Thursday, February 3, 2011

Under the Influence

I have to say off the top of my head I can't think of a particular writer who influenced me to become a romance author. Sure, I've always dreamed of having shelves full of my titles like Sandra Brown, Jayne Ann Krentz, and Nora Roberts have of theirs, but initially it wasn't one writer who influenced me.

Rather, it was a line of books. While my friends in high school were busy keeping up with Sweet Valley High, I was devouring four new Harlequin American novels each month. A little thrill of excitement always danced through me when the box would arrive on my doorstep each month. Those silver-toned books were so beautiful to me. They didn't, of course, last the entire month. I usually raced through them within a week of their arrival, eager to read about seemingly ill-suited heroes and heroines who would overcome impossible odds to be together.

Truth be told, for a high schooler, they were quite racy. In fact, it's probably a good thing my mom didn't discover romance reading until I was an adult. She would have more than likely freaked out to know exactly what her teenaged daughter was reading.

But early on they started a spark inside of me and the urge to someday write 'one of those' books. I even attempted some writing in high school. Sad, sad attempts, but a learning process to be sure.

That spark and that urge are still there. I still want to tell stories about sexy heroes and spunky heroines who overcome emotional obstacles to be together and find a true love that lasts a lifetime. I've been fortunate over the past few years to have some of those stories published. Hopefully, there will be more in the future. Who knows, maybe a shelf full of them. And maybe someday I can influence others to become writers. Wouldn't that be fun?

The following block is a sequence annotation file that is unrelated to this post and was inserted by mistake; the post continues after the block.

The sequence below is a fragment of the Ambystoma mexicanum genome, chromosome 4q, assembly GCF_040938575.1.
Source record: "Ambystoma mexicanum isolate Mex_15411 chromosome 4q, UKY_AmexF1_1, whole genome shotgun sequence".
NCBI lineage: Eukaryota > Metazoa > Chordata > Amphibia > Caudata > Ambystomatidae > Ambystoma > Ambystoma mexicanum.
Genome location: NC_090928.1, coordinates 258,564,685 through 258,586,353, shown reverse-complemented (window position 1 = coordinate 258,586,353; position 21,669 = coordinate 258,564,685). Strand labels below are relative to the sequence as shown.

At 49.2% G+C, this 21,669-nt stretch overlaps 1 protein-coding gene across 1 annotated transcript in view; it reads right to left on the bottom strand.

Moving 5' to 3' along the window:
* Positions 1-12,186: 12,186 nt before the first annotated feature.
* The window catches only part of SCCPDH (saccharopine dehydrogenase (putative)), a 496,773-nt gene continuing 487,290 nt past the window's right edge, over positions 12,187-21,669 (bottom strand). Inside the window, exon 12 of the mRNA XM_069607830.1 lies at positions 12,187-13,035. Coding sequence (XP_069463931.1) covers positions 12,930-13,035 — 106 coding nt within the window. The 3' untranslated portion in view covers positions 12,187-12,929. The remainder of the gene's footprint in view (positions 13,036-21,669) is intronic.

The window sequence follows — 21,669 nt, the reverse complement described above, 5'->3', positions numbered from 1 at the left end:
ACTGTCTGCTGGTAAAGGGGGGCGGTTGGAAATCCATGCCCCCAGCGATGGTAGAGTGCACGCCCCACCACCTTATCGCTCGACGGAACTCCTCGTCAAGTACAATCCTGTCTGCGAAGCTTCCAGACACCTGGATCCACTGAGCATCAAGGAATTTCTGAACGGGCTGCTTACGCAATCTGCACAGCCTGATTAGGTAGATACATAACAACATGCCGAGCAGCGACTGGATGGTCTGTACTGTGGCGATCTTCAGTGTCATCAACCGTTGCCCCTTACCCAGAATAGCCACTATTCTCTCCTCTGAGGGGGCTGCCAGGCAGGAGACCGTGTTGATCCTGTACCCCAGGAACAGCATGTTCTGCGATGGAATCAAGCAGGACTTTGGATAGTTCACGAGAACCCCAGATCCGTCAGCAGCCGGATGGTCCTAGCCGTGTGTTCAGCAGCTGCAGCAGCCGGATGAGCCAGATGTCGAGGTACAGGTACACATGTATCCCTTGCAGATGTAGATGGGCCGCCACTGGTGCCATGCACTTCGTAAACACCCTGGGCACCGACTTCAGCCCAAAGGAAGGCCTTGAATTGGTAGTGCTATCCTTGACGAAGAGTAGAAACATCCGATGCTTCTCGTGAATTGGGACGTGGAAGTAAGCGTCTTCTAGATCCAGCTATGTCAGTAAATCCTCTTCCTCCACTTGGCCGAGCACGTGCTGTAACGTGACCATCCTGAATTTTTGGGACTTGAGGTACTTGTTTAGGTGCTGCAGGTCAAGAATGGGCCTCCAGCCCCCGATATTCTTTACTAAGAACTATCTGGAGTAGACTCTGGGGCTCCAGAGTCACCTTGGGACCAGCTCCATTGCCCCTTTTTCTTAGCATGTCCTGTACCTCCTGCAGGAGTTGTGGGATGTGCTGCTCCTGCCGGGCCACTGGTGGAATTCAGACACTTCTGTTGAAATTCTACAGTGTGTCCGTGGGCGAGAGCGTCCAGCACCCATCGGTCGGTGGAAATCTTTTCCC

Until next time,

Happy Reading!


THIS CAN'T BE LOVE: Love Romance Cafe's Best of 2010 Contemporary Winner


  1. Yes,it would be great if you do influence someone to follow in your footsteps.
    I used to love the Harlequin too but then in England they were called Mills and Boon, still are but with the Harlequin logo added. I loved those books as did you, but I confess to being a bit older when I got into romance. I was a bit of a serious kid. I wish I had found them earlier but I thought romance was not for me, real and on the page!

  2. You're off to a great start, Debra. I wonder if young readers relate to different subjects or themes than older readers? Any thoughts?

  3. Since high school I've always been a romance reader, although I can't say what initially prompted me to pick one up.

    I cut my teeth, so to speak, on Nancy Drew when I was younger.

    That's an interesting question, Ana. Romance seems to abound these days, even in YA material. "Twilight" is all about romance and even the Percy Jackson series has a little element of romance among the action. Harry Potter winds up with a girl as well! And, I guess even Nancy had some romance in her life with Ned Nickerson! But perhaps those are simply the stories I gravitate towards because they DO have a touch of romance in them.